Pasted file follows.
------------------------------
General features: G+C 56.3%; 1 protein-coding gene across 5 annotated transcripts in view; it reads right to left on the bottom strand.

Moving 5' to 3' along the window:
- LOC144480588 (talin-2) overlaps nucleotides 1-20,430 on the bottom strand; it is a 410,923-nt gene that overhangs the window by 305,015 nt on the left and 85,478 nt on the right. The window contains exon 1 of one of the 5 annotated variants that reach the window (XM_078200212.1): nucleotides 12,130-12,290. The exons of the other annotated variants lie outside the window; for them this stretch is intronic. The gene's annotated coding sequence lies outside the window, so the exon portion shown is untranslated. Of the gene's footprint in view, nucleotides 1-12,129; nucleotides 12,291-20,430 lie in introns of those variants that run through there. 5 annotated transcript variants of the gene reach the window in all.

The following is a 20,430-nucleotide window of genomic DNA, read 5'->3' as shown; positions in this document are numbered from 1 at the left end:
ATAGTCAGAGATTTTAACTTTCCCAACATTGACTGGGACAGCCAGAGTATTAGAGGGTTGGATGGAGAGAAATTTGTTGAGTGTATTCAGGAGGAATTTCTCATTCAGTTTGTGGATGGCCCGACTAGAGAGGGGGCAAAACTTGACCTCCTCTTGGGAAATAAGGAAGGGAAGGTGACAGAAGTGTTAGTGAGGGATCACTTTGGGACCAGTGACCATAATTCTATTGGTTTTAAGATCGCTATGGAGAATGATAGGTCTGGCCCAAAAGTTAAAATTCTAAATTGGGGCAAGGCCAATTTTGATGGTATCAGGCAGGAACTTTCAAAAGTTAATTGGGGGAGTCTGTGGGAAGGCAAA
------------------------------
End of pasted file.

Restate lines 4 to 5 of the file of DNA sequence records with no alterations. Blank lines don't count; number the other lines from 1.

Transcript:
The following is a 20,430-nucleotide window of genomic DNA, read 5'->3' as shown; positions in this document are numbered from 1 at the left end:
ATAGTCAGAGATTTTAACTTTCCCAACATTGACTGGGACAGCCAGAGTATTAGAGGGTTGGATGGAGAGAAATTTGTTGAGTGTATTCAGGAGGAATTTCTCATTCAGTTTGTGGATGGCCCGACTAGAGAGGGGGCAAAACTTGACCTCCTCTTGGGAAATAAGGAAGGGAAGGTGACAGAAGTGTTAGTGAGGGATCACTTTGGGACCAGTGACCATAATTCTATTGGTTTTAAGATCGCTATGGAGAATGATAGGTCTGGCCCAAAAGTTAAAATTCTAAATTGGGGCAAGGCCAATTTTGATGGTATCAGGCAGGAACTTTCAAAAGTTAATTGGGGGAGTCTGTGGGAAGGCAAA